Out of interest (as you all usually are), here are the corresponding wind measurements from Panama City (top) and Apalachicola (bottom): 

64 knots = 74 mph, which is when the sensor in Panama City decided it had had enough. And 54 knots = 62 mph. So, even though the winds were less in Apalchicola, the water was higher simply because it was on the east side of the eye. 

And how do the corresponding pressure measurements look? Panama City - very low: 

Apalachicola - not so low: 

< End Cool Data Alert!>

But he's not gone away quite yet... he is currently over Georgia as very weak cat 1 storm, with winds of 75 mph (cat 1 range: 74-95mph), and is dropping a few buckets of rain as he heads up to South Carolina and then North Carolina, where he will douse the rest of the state! 
There is still a lot of circulation in this one, which you can see in the satellite image:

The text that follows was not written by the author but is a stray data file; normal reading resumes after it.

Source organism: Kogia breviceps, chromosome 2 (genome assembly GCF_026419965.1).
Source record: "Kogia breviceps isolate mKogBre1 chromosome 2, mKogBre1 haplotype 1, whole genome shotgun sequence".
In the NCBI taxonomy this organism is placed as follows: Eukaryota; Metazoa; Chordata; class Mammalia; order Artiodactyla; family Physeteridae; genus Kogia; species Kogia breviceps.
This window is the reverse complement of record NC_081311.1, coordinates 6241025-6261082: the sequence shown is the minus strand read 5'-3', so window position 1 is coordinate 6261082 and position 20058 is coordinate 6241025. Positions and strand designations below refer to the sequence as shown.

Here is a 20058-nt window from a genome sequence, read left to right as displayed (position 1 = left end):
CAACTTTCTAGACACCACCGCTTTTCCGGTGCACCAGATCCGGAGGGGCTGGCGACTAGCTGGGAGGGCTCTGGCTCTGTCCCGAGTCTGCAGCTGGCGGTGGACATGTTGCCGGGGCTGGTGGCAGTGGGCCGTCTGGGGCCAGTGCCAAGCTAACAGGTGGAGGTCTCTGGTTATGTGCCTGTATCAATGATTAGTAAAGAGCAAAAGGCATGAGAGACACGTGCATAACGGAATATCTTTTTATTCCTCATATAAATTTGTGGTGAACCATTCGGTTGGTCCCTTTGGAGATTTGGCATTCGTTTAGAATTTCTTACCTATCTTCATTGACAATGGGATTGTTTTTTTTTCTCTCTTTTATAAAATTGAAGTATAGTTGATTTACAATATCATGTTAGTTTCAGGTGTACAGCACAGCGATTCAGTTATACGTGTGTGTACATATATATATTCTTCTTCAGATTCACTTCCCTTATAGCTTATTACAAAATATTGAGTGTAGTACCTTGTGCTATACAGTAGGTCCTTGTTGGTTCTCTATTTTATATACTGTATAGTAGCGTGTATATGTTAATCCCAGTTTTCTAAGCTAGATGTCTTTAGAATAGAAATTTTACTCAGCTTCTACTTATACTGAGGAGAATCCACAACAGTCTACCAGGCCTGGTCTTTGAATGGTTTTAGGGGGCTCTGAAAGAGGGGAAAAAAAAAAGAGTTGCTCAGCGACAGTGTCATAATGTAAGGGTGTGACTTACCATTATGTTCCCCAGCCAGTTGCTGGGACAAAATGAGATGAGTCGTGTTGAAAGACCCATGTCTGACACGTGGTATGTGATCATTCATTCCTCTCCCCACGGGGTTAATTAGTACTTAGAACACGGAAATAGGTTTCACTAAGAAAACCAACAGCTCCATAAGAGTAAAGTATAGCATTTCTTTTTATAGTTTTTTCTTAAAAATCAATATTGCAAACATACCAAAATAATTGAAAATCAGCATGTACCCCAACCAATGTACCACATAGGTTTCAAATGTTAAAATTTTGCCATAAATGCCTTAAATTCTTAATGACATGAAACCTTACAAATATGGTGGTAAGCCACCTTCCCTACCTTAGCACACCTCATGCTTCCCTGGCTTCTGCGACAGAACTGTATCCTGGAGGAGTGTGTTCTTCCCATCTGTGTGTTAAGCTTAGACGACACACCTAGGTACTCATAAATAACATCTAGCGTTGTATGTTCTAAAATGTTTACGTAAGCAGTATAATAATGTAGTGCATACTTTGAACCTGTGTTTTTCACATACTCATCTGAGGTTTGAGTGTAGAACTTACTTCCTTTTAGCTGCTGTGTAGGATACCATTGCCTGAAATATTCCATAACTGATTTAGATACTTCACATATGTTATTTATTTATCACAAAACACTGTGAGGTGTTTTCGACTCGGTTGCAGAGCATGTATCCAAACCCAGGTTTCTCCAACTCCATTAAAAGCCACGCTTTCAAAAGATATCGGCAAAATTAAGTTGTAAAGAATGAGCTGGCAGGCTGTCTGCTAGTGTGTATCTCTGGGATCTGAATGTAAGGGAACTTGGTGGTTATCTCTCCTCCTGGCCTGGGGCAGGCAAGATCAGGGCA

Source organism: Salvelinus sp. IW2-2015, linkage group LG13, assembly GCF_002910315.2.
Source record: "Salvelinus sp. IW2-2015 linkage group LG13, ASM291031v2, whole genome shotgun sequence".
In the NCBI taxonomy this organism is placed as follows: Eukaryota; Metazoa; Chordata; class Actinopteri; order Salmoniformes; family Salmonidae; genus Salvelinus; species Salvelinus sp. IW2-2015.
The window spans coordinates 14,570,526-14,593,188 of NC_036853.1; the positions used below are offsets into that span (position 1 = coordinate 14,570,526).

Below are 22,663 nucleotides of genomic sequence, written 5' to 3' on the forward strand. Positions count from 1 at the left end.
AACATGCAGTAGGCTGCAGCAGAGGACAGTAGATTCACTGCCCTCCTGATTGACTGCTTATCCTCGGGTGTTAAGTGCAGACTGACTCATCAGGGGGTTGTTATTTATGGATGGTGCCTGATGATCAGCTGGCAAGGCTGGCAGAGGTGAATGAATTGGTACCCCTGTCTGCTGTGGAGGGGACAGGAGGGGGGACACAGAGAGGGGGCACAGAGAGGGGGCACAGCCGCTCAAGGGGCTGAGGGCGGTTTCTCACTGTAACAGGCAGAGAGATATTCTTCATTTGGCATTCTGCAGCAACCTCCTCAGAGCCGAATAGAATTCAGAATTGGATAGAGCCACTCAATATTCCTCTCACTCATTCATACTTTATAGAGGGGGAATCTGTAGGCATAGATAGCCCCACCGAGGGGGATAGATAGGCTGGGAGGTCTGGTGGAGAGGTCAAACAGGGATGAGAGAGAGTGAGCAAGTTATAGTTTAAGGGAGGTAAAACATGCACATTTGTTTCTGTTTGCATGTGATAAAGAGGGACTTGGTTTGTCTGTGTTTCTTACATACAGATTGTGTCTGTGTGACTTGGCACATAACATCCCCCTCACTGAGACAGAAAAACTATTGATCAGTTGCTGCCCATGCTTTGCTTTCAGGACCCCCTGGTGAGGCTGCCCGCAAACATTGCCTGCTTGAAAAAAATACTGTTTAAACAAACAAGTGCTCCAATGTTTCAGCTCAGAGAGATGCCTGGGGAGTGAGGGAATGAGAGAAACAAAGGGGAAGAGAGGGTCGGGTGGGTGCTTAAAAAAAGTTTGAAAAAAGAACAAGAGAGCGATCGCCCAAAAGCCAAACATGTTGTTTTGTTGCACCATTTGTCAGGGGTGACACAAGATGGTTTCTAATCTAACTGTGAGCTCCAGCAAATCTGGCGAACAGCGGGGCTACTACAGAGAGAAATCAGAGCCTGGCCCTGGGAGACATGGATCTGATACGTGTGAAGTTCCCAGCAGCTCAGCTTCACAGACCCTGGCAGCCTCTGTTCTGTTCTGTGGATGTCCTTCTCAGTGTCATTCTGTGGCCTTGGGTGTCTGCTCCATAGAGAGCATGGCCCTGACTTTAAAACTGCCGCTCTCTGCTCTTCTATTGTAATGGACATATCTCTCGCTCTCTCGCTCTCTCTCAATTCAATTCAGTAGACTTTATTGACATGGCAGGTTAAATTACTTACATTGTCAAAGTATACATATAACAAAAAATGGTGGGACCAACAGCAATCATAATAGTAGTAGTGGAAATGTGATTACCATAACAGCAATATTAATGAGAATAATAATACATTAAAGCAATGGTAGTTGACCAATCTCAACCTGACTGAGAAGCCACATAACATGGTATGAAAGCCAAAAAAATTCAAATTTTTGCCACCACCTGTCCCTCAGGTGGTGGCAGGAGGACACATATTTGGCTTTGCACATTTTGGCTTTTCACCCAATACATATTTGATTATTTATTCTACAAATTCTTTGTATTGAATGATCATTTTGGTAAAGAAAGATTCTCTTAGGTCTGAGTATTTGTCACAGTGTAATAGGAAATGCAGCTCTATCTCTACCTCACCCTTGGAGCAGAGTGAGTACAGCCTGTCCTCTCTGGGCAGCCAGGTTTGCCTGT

We'll all see more tomorrow of course, but I'm hoping all of you in that area and in the path are ok! 

Hurricane Leslie and Tropical Storm Nadine
Oh yes, there's a hurricane and a tropical storm in the Atlantic too... one almost forgot. 
Leslie is currently a mid-size cat 1 storm with winds of 80mph, central pressure of 978mb. Nadine is still a Tropical Storm with winds of 65mph, central pressure is estimated to be 997mb.  As they aren't being too much of a bother, and I'm traveling, I'm not going to say too much about them today.

More tomorrow (another travel day though, so it may not be a lot more!). 
Night!
J.

Twitter: jyovianstorm
--------------------------------------
DISCLAIMER:
These remarks are just what I think/see regarding tropical storms. If you are making an evacuation decision, please heed your local emergency management and the National Hurricane Center's official forecast. This is not an official forecast.
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Wednesday, October 10, 2018

Hurricanes Michael and Leslie, and Tropical Storm Nadine: October 9, Update A

Well double double, toil and trouble! 

We'll jump right in with Monster Michael in the Gulf of Mexico today, shall we?

Hurricane Michael